Geneva, 1924: The Geneva Declaration of the Rights of the Child
On September 26, 1924, the General Assembly of the League of Nations adopted a Declaration of the Rights of the Child, which had been included at the request of the British delegation. The Declaration was drafted by Eglantyne Jebb, a prominent and well-connected British social reformer. The Save the Children International Union (1920), a Geneva-based international organisation of child welfare, helped promote it. The Declaration constituted the first document dedicated to the active and distinct promotion of children worldwide. Although its labelling is somewhat misleading for it listed promotional affirmations towards children rather than positive declarations of rights, the adoption of the Declaration still constituted an important event in the history of humanitarianism and human rights, for it implied that children, for the first time, gained the attention of the highest circles of international politics.
The Declaration is based on a universal notion of childhood that constructed children as innocent and valuable human beings in need of special assistance, protection and guidance. Its preamble held that “mankind owes to the child the best that it has to give” and invited “men and women of all nations” to commit themselves to a set of duties towards the world’s children “beyond and above all considerations of race, nationality or creed”. The Declaration’s content was inspired by both an older tradition of child saving as well as the experience of World War I, which had brought unprecedented misery particularly to the youngest generations. The text not only appealed to the powerful idea of some sort of universal responsibility of adults to provide children with food, aid, shelter, relief, protection and education, it also spoke to children as symbols of the future and stressed the importance of their positive development for humanity at large.
Since the early nineteenth century, children and specific ideas of childhood featured increasingly in the plans and activities of philanthropists and voluntary organisations in Europe and North America, many of which established homes for orphans or street children, campaigned against child labour, battled infant mortality, founded kindergartens and schools and organised food for the children of the poor. At the same time, religious groups and missionary organisations started to promote the saving of children in geographically distant lands. This included, among others, founding schools and orphanages in Africa and Asia, rescuing child slaves, battling infanticide and promoting what they perceived as proper Christian and civilized childhoods throughout the world. By 1900, humanitarian work among children had gained popularity, and giving resources for the children of others had become a familiar humanitarian practice.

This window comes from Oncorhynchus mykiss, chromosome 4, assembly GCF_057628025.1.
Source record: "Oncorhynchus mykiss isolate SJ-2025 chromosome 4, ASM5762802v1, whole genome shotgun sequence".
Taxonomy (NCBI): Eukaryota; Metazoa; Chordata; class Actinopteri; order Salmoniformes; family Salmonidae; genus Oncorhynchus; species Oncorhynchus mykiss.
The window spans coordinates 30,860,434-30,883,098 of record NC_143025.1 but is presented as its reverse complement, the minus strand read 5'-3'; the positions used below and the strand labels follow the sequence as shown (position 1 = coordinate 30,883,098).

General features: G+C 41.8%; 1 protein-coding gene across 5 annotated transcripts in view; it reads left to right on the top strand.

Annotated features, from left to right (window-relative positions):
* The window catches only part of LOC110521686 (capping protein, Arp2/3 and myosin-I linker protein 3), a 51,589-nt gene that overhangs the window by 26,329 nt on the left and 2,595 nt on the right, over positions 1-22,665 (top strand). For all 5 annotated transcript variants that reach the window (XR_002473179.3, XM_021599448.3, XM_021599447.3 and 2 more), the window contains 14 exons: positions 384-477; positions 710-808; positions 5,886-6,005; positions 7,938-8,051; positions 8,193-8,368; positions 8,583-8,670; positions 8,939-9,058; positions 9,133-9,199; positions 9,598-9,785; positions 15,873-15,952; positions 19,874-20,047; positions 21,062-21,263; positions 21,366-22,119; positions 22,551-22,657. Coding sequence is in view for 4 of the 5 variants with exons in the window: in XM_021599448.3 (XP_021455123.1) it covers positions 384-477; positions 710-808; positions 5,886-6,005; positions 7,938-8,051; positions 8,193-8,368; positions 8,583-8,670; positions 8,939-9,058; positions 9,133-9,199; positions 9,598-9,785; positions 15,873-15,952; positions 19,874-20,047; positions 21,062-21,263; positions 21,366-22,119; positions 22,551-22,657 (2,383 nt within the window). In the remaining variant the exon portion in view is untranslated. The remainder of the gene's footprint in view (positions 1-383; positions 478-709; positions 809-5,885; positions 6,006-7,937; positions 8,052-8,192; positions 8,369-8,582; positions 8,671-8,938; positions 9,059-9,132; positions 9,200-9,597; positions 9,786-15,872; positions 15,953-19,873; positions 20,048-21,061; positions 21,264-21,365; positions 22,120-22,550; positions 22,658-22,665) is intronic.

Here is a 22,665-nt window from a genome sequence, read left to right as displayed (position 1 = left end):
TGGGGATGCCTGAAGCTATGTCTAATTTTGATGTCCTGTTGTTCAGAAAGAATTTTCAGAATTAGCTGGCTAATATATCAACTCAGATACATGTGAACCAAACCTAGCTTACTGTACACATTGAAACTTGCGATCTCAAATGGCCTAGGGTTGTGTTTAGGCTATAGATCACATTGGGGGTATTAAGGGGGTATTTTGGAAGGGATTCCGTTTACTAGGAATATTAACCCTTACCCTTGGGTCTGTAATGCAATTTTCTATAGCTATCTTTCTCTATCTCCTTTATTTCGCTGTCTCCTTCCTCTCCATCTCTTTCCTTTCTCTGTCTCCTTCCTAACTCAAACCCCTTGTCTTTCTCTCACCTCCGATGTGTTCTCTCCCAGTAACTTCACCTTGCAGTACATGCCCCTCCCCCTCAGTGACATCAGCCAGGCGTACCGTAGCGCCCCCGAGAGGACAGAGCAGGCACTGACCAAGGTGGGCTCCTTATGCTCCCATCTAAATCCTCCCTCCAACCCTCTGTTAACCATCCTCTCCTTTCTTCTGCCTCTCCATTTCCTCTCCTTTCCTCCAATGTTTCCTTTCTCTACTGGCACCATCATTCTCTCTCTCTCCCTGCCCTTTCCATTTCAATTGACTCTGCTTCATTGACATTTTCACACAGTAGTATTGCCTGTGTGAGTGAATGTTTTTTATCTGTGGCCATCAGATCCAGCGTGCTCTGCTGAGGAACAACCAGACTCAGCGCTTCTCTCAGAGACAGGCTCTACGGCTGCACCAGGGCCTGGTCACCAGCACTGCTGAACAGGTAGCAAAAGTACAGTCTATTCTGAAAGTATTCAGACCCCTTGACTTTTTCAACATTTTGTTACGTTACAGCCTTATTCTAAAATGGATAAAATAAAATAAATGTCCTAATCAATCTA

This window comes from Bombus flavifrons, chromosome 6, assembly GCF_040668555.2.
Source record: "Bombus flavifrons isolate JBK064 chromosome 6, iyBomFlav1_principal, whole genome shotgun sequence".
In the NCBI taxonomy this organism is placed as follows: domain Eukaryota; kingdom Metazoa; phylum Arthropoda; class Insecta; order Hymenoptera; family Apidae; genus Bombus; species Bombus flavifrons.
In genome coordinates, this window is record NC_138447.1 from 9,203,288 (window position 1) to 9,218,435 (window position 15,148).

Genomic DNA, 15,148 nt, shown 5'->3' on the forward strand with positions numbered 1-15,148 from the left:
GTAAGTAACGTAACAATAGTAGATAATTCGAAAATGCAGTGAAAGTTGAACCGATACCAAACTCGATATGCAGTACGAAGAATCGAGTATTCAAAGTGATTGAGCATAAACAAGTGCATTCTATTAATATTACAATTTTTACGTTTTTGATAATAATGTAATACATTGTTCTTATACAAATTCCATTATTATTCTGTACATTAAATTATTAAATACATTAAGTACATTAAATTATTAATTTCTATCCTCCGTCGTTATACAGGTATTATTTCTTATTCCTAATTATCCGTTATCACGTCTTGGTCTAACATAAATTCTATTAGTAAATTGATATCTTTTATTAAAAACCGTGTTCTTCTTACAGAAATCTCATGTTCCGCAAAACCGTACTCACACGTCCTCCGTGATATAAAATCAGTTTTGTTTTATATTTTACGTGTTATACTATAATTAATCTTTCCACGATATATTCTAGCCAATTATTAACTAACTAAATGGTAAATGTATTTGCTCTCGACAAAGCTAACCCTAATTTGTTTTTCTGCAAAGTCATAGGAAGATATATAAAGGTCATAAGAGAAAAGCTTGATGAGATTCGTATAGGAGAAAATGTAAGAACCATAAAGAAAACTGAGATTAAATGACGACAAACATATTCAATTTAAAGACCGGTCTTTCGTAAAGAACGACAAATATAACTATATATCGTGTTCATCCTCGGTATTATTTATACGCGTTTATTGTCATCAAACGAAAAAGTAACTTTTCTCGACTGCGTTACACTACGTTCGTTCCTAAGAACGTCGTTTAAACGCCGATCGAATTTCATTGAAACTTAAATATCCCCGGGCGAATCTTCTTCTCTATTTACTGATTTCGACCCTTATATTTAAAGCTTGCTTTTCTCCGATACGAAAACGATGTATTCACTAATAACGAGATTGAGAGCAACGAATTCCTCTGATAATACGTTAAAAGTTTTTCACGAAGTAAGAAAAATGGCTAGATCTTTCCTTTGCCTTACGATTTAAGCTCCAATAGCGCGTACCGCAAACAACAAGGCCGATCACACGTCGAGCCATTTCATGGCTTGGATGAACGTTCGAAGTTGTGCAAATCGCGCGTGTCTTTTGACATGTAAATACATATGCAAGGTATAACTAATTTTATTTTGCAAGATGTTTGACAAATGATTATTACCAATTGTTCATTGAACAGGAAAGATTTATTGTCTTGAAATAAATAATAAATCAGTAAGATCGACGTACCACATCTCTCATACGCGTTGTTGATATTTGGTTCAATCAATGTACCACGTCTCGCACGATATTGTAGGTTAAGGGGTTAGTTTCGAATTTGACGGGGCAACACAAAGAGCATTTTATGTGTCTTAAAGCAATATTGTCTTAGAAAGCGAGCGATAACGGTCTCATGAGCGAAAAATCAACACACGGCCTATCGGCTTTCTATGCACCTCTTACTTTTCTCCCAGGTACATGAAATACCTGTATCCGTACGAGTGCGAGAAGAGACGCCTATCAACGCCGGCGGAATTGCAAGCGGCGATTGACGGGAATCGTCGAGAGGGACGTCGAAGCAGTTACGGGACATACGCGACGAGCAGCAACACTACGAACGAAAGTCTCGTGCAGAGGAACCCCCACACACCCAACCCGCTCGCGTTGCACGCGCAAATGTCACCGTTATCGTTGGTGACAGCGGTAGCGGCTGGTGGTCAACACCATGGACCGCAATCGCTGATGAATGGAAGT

Owing in no small part to the efforts of Eglantyne Jebb, child-centred activism flourished in Europe in the aftermath of World War I, when many children had lost the protection of parents and young masses suffered from malnutrition. For instance, Jebb and her fellow activists had gained great popularity for the first time in post-war Britain, when they launched relief campaigns for Europe’s starving children and particularly the children in enemy countries like Austria and Germany. Similar movements developed elsewhere, and international relief for children continued to operate successfully throughout the Greco-Turkish War (1919–1922) and the Russian famine of 1921. Altogether, these various groups of activists had successfully advanced the powerful idea of the primacy of aiding the young, which also found expression in the Geneva Declaration; point three states that “the child must be the first to receive relief in times of crises”.